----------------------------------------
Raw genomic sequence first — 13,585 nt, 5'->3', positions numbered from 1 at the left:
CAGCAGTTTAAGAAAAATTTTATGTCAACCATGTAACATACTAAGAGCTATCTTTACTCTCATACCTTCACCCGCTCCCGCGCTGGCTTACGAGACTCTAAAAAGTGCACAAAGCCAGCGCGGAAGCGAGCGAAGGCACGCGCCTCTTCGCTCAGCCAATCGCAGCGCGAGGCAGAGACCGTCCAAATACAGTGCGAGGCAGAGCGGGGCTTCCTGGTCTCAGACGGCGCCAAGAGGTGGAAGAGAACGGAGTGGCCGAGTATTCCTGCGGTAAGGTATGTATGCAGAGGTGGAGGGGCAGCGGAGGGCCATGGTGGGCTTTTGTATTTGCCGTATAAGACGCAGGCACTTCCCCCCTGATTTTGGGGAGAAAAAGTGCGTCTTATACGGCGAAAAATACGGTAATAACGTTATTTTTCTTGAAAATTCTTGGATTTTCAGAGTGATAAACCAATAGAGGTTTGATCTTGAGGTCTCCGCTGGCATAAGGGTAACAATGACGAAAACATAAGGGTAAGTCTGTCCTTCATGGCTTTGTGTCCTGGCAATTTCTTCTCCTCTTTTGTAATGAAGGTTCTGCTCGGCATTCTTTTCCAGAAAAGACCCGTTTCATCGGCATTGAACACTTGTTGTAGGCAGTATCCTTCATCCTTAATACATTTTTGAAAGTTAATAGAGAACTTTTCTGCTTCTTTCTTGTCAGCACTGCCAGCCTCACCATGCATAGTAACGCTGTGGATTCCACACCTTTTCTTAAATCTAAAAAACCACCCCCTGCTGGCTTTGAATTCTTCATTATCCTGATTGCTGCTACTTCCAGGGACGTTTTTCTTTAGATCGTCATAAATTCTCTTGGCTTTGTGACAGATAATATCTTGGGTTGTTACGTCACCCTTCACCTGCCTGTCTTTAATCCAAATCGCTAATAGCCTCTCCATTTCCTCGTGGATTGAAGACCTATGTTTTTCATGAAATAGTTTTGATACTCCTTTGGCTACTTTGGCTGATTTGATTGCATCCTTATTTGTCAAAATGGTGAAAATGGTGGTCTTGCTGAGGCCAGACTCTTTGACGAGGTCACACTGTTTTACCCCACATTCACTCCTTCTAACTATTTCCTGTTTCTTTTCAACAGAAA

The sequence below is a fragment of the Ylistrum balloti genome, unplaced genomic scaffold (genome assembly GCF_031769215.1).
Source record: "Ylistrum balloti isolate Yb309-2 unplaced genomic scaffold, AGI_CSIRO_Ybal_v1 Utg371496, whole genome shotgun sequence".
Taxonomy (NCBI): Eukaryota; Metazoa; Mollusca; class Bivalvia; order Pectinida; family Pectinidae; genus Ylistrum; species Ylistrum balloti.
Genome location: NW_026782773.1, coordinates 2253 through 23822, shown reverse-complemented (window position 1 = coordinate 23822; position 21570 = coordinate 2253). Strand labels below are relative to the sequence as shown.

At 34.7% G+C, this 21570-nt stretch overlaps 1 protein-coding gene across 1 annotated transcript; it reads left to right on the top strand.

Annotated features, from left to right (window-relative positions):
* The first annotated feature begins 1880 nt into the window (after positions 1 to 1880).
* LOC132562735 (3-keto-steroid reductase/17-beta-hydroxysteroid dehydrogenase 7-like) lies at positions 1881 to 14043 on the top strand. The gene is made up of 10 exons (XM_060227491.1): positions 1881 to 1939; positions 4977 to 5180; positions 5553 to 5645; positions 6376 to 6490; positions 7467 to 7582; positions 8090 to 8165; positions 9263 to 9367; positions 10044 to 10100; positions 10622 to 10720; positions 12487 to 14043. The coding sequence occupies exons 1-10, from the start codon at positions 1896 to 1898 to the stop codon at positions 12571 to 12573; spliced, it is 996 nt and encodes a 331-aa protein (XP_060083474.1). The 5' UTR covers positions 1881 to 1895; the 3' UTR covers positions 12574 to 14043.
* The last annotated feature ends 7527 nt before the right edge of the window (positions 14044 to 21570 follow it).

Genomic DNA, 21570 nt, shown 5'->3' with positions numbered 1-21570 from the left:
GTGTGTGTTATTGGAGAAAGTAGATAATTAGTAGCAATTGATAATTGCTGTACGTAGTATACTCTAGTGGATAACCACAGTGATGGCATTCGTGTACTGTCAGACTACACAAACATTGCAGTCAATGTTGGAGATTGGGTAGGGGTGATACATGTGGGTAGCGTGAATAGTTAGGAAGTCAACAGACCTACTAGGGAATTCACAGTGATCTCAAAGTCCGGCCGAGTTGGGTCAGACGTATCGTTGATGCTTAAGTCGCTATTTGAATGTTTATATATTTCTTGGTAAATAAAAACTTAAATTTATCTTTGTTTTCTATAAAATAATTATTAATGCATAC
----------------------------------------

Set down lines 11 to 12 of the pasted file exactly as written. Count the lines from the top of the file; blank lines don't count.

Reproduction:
* The last annotated feature ends 7527 nt before the right edge of the window (positions 14044 to 21570 follow it).

Genomic DNA, 21570 nt, shown 5'->3' with positions numbered 1-21570 from the left: